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Cray Group Members Are Attempting to Interfere With the Board's Fiduciary Duties
MGP Stockholders Urged to Vote the WHITE Proxy Card Today
ATCHISON, Kan., Aug. 7, 2013 (GLOBE NEWSWIRE) -- The Independent Directors of MGP Ingredients, Inc. (Nasdaq:MGPI) (the "Company") today issued an open letter to stockholders outlining a series of important facts that MGP stockholders must know before casting their votes ahead of the 2013 Annual Meeting. We encourage stockholders to review the facts outlined below, which underscore the significant risks of allowing the Cray Group to turn MGP back into a quasi-private, family-run business. Protect the value of your investment in MGP by voting the WHITE proxy card today.
Dear Fellow MGP Stockholder:
Cray Group Members Are Attempting to Interfere with the Board's Fiduciary Duties. As directors of MGP, we take our fiduciary duties very seriously, and we know that common stockholders expect that we will explore any alternative that could maximize value for them, regardless of whether that is through the execution of the current growth plan, a merger, sale of the Company or a business unit, a recapitalization or another strategic alternative. Stockholders should demand nothing less of their directors. We are working quickly and diligently to explore alternatives and have received interest from public and private third parties as a result of these efforts.
Cray Group members Karen Seaberg and Bud Cray, who are also MGP directors, have made it clear that they will
not consider potential strategic alternatives to maximize MGP's value – no matter how attractive those alternatives may be for other stockholders. This is a blatant effort to prevent the Board from carrying out its fiduciary duties and does not serve the best interests of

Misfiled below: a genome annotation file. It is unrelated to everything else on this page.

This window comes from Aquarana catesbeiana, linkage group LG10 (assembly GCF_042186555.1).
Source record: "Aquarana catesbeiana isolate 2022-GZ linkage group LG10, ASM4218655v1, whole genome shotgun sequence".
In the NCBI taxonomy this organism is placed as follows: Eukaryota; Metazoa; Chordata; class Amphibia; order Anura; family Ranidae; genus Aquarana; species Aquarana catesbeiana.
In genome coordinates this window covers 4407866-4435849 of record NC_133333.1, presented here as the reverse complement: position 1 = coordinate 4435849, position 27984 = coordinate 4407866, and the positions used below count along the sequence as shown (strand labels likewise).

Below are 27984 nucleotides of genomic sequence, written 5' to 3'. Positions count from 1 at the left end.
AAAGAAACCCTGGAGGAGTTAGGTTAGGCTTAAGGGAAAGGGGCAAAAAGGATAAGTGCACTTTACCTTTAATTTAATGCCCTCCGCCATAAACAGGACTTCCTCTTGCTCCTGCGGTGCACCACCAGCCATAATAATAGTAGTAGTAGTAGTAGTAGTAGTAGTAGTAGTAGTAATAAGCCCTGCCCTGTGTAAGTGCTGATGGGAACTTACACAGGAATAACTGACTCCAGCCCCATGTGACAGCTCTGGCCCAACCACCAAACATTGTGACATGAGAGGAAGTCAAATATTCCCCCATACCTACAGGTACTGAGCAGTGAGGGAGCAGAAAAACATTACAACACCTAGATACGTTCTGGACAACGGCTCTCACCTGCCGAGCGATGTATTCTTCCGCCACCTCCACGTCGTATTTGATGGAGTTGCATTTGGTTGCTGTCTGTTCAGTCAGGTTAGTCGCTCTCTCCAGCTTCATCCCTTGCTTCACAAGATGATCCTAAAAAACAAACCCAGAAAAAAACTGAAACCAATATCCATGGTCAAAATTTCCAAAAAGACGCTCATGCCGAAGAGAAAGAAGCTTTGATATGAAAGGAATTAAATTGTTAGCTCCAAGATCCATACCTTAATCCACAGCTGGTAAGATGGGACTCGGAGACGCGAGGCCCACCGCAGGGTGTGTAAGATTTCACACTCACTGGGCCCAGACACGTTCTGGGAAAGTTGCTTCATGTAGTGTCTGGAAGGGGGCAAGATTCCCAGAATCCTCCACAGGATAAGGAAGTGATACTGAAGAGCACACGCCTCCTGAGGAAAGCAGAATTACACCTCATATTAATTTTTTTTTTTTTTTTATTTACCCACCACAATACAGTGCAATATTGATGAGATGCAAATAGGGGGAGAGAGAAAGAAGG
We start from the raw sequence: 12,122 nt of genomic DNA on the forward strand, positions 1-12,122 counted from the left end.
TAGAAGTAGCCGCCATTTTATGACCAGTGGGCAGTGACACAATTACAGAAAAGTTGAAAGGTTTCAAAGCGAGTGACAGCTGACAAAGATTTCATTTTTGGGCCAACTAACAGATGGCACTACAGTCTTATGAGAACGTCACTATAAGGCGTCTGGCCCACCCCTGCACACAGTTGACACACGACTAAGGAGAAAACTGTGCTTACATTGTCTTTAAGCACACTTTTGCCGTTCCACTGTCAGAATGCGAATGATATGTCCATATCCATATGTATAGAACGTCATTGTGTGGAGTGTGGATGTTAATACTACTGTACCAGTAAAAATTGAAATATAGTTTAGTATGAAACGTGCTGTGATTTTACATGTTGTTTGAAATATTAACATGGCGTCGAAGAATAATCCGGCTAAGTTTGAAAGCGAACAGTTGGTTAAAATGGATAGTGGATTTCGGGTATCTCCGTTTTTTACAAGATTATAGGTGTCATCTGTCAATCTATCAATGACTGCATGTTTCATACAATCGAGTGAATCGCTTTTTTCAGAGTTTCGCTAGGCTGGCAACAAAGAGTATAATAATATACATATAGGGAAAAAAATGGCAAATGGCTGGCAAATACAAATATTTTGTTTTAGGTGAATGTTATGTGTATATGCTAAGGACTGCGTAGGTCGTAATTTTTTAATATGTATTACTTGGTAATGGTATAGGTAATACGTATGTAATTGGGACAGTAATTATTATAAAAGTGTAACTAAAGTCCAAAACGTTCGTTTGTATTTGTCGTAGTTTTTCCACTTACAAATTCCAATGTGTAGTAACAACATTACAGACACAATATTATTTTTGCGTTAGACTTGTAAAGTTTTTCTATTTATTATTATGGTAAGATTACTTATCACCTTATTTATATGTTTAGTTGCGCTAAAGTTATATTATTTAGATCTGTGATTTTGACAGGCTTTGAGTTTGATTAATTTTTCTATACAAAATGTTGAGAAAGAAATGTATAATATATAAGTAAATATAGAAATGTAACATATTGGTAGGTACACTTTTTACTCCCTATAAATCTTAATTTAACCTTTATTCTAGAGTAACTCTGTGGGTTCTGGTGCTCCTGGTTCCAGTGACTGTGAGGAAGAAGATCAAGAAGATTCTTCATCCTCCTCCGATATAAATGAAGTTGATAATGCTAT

In an August 1, 2013 court filing attempting to block the Special Committee's ongoing process of reviewing alternatives, the Cray Group said: "... Plaintiffs (Karen Seaberg and Bud Cray) are opposed to an active shopping of the Ingredients or other divisions of the Company for sale at this time… Plaintiffs have also made it clear to MGP that they have no interest in selling their holdings of MGP stock at the present time, so any strategic alternative under consideration by MGP will not involve Plaintiffs or their family counterparties.1"
The Cray Group's opposition to a strategic review apparently doesn't come from an interest in stockholder value but simply reflects the fact that "We felt like we had to save what we built… 2". Their entrenched approach to MGP is in direct conflict with their duties as directors.
Stockholders should seriously question what the Cray Group's actions will actually save. The Independent Directors and the management team are working to drive value. Stockholders must consider whether they want to give the Cray Group, which already controls five of nine director seats and seems to be more focused on their own interests rather than on those of
all stockholders, even more control to turn MGP into their own quasi-private company.